2,000-year-old Roman millstone found with massive penis engraved on it
Archaeologists found a Roman millstone unearthed in Cambridgeshire with an engraving of a penis. The inscription, which was a symbol for strength and virility, was thus deciphered.
Over the course of several months, as part of roadwork for an extensive 21-mile section of the A14 between Cambridge and Huntingdon, a millstone and others were discovered.
The finds came from the remains of a Roman villa located near the town of Godmanchester, a Highways England spokesperson told MailOnline.
However, the phallographic carving — which was made to give the millstone and its flour good luck and protection — was only recently identified by experts.
The upgraded stretch of road was opened to traffic in the May of last year — but the millstone was not the only archaeological find revealed before the works finished.
Other finds included the tusk of a woolly mammoth, the skull of a woolly rhinoceros, an abandoned medieval village, and three dismembered men from 1,500 years ago.
Archaeologists also found the earliest known evidence for beer brewing in Britain, which dated back to as early as 400 BC.
According to Highways England’s Archaeology lead for the A14, Steve Sherlock, the penis-decorated millstone is important as it ‘adds to the evidence for such images from Roman Britain.’
‘There were known associations between images of the phallus and milling, such as those found above the bakeries of Pompeii, one inscribed with Hic Habitat Felicitas — “You Will Find Happiness Here”,’ he explained.
‘The phallus was seen as an important image of strength and virility in the Roman world, with it being common practice for legionaries to wear a phallus amulet, which would give them good luck before the battle.’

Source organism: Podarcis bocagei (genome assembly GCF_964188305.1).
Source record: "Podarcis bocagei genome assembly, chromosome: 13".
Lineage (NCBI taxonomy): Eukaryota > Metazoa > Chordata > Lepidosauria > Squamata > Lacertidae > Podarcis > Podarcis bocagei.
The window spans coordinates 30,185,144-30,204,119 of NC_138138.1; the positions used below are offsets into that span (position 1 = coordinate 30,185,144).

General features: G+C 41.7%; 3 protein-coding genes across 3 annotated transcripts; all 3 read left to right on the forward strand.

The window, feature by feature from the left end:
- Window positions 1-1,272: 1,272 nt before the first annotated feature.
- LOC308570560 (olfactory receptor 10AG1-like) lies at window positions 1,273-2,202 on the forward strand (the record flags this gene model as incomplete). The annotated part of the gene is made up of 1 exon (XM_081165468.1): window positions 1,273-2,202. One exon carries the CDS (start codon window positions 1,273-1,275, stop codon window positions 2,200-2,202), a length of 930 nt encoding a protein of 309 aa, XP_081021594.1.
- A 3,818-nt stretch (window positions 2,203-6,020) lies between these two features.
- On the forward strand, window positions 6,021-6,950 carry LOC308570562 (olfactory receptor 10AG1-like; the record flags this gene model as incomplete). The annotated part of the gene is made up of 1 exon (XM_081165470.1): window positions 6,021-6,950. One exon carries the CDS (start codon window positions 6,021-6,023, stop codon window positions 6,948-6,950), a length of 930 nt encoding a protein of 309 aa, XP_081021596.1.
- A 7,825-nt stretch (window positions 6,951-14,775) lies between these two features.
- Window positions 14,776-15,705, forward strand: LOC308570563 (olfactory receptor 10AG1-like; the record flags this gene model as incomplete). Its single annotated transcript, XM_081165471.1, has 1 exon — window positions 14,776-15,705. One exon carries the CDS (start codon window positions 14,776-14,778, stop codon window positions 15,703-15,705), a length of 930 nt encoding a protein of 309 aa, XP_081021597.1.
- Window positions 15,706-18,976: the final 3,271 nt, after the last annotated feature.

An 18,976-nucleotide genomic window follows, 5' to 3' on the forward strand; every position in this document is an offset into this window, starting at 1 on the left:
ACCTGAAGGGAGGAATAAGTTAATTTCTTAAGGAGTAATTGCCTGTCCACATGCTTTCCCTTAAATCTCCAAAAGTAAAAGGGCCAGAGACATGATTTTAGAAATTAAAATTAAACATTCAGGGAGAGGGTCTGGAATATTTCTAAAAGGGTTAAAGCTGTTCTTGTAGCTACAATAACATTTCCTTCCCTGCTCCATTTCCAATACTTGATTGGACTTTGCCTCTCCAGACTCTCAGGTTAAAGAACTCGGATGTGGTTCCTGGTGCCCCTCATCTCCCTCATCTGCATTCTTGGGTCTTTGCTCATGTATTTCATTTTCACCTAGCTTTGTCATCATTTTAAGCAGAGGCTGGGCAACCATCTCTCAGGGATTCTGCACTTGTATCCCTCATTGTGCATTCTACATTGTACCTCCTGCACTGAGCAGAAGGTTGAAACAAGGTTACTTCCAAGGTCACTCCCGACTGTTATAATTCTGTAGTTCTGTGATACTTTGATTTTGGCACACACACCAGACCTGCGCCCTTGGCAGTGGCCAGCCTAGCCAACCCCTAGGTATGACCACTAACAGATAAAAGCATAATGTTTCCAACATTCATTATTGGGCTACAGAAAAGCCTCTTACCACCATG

The millstone was examined by experts from the Museum of London Archaeology Headland Infrastructure and Oxford Archaeology.
Alongside the carving of the phallus on the millstone’s upper face, the team discovered two crosses that had been inscribed on its circumference.
The quern itself would have been a simple hand mill, such as typically consists of two circular stones between which corn is ground.
According to the archaeologists, the millstone appeared to have been broken during use and subsequently adapted to be used as a saddle quern — a base stone in the grinding process — which would have hidden the genital image from sight.
The researchers reported that more than 300 querns millstones were recovered during archaeological work on the A14 upgrade project.
Decorated querns and millstones of any date are rare — and only four Roman millstones have ever been discovered from around a total of 20,000 nationwide. While crosses on such stones are more prevalent, these tend to be found only at military sites, the team explained.
‘As one of only four known examples of Romano-British millstones decorated this way, the A14 millstone is a highly significant find,’ said Oxford Archaeology’s worked stone specialist, Ruth Shaffrey.
‘It offers insights into the importance of the mill to the local community and to the protective properties bestowed upon the millstone and its produce (the flour) by the depiction of a phallus on its upper surface.’